EMS prenotification of the arrival of a patient with a potential stroke is meant to make the ED assessment of the patient more streamlined to minimize the time between arrival and therapeutic intervention. In fact, the American Heart Association/American Stroke Association guidelines recommend prehospital notification by EMS before the arrival of patients with potential strokes.7 Although PHSAs are not a new concept, our system is unique. The neurological ED at Capital Health was opened in January 2011 and was the first of its kind in the United States.8 The neurological ED is a dedicated area of the general ED staffed by ED physicians who have additional neurological education. The physicians are trained in the assessment of the patient with stroke and are able to administer IV tPA. The neurological ED physicians are the first part of our system that is unique. The historical DTN time at our institution was identified based on previous annual averages. In 2009, the average DTN time was 99 minutes. The average dropped to 73 minutes in 2011 after the initiation of the neurological ED, a 27% reduction. However, the neurological ED was limited by the fact that many patients arrived outside of the tPA window or had to wait to be registered into the hospital system before laboratory tests or CT scans could be performed, because they arrived without prenotification. Therefore, we sought to further reduce our DTN times by the early recognition of stroke in the field by EMS as well as by expediting the assessment of patients with stroke immediately upon arrival. Our staff trained EMS from our county as well as surrounding counties in ASLS in order to adequately identify those patients who may be having a neurological emergency. The diagnosis of stroke (ischemic, hemorrhagic stroke, or transient ischemic attack) by EMS was correct 66% of the time in this study. Eighty-nine percent of the time, the diagnosis was neurological, and all of these were convincing stroke mimics (Table). These data are comparable to other studies in which EMS diagnostic accuracy of stroke was 72%.9
TABLE EMS Nonstroke ...Image Tools
Once the PHSA is called, the neurological ED physician and nurse are alerted. EMS is able to bypass the ED and deliver the patient directly to CT where the patient is met by the neurological ED team that already knows the basics about the patient, such as time last seen normal, blood glucose, and blood pressure. Once the patient arrives in CT, the blood for laboratory tests is drawn, and the initial assessment and CT are performed. Our average time from arrival to CT was 11.8 minutes; a 67% reduction from our 2011 mean. As soon as the CT is done, the neurological ED physician is able to administer IV tPA to eligible candidates without requiring further consultation with neurology, again minimizing delays in treatment. With the use of the PHSA protocol as an adjunct to the neurological ED, DTN times continue to decrease. The average PHSA DTN was 23% less than our 2011 means. Although the reduction in door-to-CT time can be attributed to the PHSA protocol, it is the combination of early recognition by EMS and the expertise of the neurological ED that has significantly improved DTN times since 2009.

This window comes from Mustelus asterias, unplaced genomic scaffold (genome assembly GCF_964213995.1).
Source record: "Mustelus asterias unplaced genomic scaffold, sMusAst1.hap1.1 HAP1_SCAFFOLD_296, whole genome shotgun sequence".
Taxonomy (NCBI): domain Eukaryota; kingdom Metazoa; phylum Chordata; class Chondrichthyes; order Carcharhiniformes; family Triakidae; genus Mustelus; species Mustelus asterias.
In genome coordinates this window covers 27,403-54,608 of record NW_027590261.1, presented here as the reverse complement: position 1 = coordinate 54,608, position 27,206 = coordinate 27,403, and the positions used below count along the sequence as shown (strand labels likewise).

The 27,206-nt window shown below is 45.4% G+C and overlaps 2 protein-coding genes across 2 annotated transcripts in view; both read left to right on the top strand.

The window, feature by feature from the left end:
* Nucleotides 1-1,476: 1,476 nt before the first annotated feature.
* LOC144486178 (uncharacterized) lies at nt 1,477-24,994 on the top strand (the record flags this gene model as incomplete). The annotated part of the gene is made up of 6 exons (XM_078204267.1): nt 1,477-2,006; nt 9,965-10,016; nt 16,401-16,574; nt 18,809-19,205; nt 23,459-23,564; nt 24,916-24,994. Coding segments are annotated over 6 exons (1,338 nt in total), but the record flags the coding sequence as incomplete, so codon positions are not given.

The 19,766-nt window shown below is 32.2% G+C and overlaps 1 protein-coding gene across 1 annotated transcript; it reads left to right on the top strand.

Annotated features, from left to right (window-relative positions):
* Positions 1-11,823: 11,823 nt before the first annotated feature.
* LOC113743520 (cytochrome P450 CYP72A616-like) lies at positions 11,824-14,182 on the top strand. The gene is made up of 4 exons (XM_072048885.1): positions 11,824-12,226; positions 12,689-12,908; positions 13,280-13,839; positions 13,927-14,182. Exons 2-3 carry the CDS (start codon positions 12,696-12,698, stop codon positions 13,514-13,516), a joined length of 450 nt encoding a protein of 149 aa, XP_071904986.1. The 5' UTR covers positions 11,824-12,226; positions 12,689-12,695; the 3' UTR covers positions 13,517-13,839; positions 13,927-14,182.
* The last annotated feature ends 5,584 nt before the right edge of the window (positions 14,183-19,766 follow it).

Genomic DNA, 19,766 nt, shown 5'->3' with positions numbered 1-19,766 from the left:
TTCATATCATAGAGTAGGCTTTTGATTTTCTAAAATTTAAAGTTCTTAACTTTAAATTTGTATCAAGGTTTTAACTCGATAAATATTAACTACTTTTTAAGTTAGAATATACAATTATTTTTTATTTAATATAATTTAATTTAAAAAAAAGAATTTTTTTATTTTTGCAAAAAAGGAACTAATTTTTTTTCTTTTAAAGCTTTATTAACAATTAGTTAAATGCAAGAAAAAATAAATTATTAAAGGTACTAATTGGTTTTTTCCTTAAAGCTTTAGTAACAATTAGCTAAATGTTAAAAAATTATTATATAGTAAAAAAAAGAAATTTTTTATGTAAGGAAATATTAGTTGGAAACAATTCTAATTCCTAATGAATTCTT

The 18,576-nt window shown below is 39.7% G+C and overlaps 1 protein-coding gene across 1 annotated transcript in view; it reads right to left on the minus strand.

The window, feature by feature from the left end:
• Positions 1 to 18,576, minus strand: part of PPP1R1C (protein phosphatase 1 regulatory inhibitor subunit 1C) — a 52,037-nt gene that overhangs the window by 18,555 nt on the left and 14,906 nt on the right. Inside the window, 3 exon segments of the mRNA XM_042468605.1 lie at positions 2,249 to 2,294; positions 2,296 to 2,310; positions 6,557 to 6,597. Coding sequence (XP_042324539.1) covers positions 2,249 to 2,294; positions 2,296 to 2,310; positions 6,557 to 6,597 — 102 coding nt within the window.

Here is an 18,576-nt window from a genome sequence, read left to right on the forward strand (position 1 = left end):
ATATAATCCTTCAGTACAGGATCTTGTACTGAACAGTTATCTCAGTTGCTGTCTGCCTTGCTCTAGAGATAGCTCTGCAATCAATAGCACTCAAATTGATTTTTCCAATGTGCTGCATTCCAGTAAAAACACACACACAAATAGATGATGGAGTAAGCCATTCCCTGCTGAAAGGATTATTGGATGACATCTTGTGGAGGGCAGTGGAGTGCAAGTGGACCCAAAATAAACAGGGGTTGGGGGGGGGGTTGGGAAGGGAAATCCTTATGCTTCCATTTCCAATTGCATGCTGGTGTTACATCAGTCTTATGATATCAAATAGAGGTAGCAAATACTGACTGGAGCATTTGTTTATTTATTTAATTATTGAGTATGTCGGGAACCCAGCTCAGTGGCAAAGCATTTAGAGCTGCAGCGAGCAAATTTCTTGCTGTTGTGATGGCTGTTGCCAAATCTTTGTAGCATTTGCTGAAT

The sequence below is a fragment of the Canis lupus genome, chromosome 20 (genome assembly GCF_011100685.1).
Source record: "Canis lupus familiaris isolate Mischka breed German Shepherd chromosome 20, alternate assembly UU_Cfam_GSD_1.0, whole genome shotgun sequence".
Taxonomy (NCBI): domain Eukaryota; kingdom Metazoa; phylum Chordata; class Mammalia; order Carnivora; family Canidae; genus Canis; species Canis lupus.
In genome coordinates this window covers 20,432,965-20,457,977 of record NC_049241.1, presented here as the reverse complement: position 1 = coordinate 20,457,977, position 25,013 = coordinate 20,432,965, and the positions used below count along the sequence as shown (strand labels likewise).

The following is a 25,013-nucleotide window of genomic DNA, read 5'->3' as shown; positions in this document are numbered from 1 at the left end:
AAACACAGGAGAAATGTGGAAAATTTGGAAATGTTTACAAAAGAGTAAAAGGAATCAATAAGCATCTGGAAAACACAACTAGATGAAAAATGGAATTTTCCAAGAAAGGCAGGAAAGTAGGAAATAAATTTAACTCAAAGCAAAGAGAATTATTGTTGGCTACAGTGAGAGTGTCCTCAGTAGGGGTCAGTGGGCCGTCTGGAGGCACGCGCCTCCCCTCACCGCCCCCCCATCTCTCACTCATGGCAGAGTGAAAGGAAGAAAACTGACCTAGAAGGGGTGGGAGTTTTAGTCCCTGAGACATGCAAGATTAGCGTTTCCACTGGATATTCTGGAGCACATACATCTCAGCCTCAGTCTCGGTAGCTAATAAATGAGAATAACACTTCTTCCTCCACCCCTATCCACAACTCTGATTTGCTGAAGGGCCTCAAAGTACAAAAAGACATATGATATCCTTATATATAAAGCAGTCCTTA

There were 3 patients with prolonged DTN times not related to system issues, but instead to specific patient factors. The first patient (137 minutes) arrived with severe hypertension. After IV pushes of antihypertensive drugs failed, she was started on an IV antihypertensive drip. Ensuring adequate control of her hypertension caused a delay in her tPA administration. The second patient (127 minutes) had a tPA bolus ready with a possible DTN time of 43 minutes. His neurological examination results then improved, so tPA was held. Later, his neurological examination results worsened again, the family consented, and tPA was then given immediately. The fourth patient (145 minutes) per EMS reportedly had a seizure witnessed by the family. However, once the patient's family arrived, they reported no seizure activity and the patient had not improved neurologically, so tPA was administered. The average DTN time, excluding these outliers, was 46 minutes with a median of 42 minutes. These results are shown, not because the outliers should not count in the data, but because our system did not fail in these cases. Each patient had unique circumstances that led to delayed DTN time. In the absence of complicated circumstances, which could not be controlled, our PHSA system has dramatically reduced our DTN times even further than would be suggested by the absolute average seen with all comers in the study. However, the outliers bring up another important point. Patients who may not receive tPA at less experienced EDs are managed medically in our neurological ED in order to become candidates for tPA; for example, the patient who arrived with severe hypertension and received tPA after blood pressure control was achieved. We are ensuring that we continue to treat all patients who are still within the tPA window to improve their chances of becoming tPA candidates. If a patient's symptoms rapidly improve, then return, our neurological ED physicians have the experience to still consider tPA if the patient becomes a candidate. These outliers are patients who may not be thought of as possible candidates or treated in order to become candidates once they are initially found to be ineligible for tPA upon arrival at other institutions.